The oil is contained by boom and other devices that can keep it in place until vacuum equipment can suck it up, company spokesman Alan Roth said. More than 70 vacuum trucks and three dozen boats had been deployed for the task.
"It's been captured, it's not going anywhere," Roth said.
Company and federal officials say they don't believe the oil will reach Lake Michigan, where the river empties about 80 miles from where the oil has been contained. But EPA officials say it could take a couple of months to clean up the spill, and the cause is under investigation.
Gov. Jennifer Granholm, who criticized the containment efforts earlier this week, said that after a Friday helicopter ride over the spill area, she thinks there's been noticeable improvement in recent days. Granholm said she did not see any sheen of oil on Morrow Lake, a key point in Kalamazoo County where officials aim to stop the spread of the oil.
"I can say there's been significant progress," Granholm said at a news conference in Battle Creek.
She added: "I don't want to suggest we are satisfied. We continue to ask for additional resources."
EPA Administrator Lisa Jackson, who was also in the helicopter, said she was "very confident" the oil won't reach Lake Michigan.
Enbridge said Friday it had recovered 100,800 gallons of oil and estimated that 420,000 gallons are in a holding area and will be pumped into tanks.
"No one is sugarcoating it," Roth said. "There's still a tremendous amount of work to do but good progress is being made."
Federal and company officials said they were close to reaching the 40-foot section of pipe containing the break, which has been inaccessible because it's in a marshy, oil-covered area. Only when the pipe is reached will it be certain that the leak has stopped, said Ralph Dollhopf, EPA's on-scene coordinator.
Once removed, the section will be taken to a National Transportation Safety Board lab for tests, said Matt Nicholson, the agency's lead investigator.
A team from NTSB's Office of Pipelines and Hazardous Materials division will be on site for up to 10 days, he said.
Company executives Friday stuck by their timeline of events, saying it took until 11:30 a.m. EDT Monday to confirm the leak was happening and they first attempted to report it at 1 p.m., although it took a half-hour for the call to get through.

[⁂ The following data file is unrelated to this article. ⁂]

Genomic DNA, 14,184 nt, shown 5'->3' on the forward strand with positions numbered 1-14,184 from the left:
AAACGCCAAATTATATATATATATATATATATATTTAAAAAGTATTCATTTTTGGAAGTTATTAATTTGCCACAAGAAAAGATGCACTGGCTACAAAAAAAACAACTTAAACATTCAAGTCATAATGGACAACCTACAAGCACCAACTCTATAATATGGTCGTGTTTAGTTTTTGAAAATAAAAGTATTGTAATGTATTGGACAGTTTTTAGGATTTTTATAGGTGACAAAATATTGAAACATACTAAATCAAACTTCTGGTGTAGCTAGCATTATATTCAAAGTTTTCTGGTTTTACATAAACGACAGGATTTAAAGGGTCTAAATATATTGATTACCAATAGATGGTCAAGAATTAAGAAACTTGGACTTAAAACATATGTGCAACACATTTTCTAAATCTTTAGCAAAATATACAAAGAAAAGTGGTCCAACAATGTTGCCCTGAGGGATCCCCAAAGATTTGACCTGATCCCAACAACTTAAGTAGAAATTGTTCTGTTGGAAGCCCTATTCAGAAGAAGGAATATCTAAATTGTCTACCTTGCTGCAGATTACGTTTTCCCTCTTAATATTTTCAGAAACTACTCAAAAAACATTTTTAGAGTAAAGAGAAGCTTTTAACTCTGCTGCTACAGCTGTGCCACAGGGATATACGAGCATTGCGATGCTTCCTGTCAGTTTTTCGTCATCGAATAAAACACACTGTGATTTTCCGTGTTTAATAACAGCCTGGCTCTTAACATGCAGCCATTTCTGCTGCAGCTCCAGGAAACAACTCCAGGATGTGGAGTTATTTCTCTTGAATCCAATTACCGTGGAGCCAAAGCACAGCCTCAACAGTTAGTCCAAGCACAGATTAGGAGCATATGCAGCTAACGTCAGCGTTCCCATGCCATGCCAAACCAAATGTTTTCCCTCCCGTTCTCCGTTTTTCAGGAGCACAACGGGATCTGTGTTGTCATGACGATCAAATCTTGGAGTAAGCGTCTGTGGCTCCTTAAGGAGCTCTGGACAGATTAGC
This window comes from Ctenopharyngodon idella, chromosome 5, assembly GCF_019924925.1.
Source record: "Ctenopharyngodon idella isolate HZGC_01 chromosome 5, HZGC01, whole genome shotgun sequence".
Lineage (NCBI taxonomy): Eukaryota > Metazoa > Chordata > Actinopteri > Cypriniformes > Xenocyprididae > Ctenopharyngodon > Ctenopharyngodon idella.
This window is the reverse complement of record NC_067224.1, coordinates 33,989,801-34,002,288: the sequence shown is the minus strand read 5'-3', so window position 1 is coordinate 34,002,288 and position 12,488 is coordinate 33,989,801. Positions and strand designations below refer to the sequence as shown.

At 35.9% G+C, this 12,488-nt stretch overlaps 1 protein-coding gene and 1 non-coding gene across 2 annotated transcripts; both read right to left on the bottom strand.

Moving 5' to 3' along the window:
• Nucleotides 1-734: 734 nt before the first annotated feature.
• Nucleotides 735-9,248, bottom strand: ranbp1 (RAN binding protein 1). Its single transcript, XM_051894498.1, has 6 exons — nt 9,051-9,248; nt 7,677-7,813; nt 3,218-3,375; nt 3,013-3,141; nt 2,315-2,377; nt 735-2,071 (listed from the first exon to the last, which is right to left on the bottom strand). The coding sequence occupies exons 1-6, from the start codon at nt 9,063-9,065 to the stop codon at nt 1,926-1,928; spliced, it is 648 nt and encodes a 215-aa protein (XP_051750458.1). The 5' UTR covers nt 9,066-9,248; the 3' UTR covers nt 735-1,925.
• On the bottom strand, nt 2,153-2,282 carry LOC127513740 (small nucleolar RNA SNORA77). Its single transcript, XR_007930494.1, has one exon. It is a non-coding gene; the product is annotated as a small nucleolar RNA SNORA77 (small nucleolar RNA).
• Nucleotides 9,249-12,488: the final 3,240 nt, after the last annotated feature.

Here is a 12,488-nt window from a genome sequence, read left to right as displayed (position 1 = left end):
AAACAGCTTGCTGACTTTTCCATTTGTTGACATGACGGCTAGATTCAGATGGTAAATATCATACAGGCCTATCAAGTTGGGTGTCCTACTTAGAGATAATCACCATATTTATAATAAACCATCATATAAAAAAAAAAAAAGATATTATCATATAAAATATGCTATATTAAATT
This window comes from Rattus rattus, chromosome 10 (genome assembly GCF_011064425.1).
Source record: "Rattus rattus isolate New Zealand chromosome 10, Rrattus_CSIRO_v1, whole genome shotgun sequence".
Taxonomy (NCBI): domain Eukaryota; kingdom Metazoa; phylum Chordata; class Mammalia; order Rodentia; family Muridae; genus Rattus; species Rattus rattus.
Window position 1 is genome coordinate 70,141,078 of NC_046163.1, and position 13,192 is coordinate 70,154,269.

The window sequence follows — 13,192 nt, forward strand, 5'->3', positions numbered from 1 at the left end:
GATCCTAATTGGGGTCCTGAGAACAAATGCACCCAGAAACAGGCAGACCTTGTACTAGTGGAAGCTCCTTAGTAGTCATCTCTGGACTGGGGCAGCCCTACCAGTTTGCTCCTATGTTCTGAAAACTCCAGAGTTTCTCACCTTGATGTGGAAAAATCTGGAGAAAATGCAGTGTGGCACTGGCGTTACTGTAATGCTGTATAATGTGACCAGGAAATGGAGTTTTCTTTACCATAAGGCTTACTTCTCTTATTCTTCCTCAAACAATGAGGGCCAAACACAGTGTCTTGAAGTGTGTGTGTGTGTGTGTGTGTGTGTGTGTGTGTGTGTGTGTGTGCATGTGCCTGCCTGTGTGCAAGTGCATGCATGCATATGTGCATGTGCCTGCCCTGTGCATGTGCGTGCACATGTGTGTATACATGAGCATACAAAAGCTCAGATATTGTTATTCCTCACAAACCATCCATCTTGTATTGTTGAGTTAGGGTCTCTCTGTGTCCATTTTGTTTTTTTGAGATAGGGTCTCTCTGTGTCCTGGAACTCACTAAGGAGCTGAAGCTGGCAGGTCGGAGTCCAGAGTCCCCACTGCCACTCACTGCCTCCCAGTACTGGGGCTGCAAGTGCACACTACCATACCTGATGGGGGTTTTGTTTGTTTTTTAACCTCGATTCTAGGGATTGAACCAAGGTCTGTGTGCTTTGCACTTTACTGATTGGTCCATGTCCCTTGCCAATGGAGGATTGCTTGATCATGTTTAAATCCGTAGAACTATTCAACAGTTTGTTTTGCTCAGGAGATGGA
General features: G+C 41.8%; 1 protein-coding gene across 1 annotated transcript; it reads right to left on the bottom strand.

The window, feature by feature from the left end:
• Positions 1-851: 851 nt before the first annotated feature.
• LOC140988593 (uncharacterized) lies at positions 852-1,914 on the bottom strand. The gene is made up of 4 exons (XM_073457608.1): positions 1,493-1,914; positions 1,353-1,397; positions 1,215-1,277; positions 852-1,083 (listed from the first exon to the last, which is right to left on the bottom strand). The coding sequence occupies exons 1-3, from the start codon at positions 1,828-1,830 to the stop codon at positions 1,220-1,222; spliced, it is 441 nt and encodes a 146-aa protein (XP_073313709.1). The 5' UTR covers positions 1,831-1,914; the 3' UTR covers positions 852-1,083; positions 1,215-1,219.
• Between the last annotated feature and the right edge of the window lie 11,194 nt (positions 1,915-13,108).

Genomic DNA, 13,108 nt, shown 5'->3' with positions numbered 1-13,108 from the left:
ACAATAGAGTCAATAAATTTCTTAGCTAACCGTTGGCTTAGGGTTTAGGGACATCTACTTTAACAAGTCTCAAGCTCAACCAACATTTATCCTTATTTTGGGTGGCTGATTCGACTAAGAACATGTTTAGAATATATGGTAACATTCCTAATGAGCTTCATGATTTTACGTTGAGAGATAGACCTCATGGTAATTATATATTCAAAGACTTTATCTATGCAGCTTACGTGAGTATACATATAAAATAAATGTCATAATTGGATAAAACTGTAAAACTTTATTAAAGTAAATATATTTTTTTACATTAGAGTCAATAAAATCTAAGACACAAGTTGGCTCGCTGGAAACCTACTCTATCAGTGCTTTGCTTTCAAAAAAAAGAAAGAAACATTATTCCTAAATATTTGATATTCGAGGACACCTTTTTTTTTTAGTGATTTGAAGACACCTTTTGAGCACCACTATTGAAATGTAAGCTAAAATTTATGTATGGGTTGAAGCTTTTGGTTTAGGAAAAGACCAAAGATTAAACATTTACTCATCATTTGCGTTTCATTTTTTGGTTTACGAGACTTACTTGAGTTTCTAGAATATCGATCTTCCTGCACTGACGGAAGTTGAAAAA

Explaining the delay between the discovery and the report, company president Patrick Daniel said Enbridge had tried to determine how much oil had escaped.
"We can't just call and say we have a leak," he said. "We need to be able to give them some idea of the quantity."
U.S. Rep. Mark Schauer, a Democrat from Battle Creek, and local leaders say the spill may have begun Sunday night — when a number of area residents called 911 to report foul odors — and have criticized the company for taking so long to report it.
Michigan Attorney General Mike Cox said his office was investigating the spill. Spokesman John Sellek said Michigan law gives state agencies authority to deal with water quality separately from EPA.
Local officials continued tracking down people living near the spill on Friday and advising them to evacuate. Of 61 households visited, 14 agreed to leave while 27 declined. The others couldn't be reached.
Scientists fear the worst may be yet to come for fish in the river. Jay Wesley, a biologist with the state of Michigan, said the oil spill had killed fish in "very limited numbers" along the affected stretch of the river from Marshall westward into Battle Creek.
The bigger problems for fish may come within a week or so, if the oil spill results in decreased water oxygen levels. Wesley said insects, algae, frogs and turtles along the river have been killed in high numbers — which could hurt the fish food supply.
"The effects are probably going to be more long-term," Wesley said. "We probably won't know the full effects for weeks or months or years."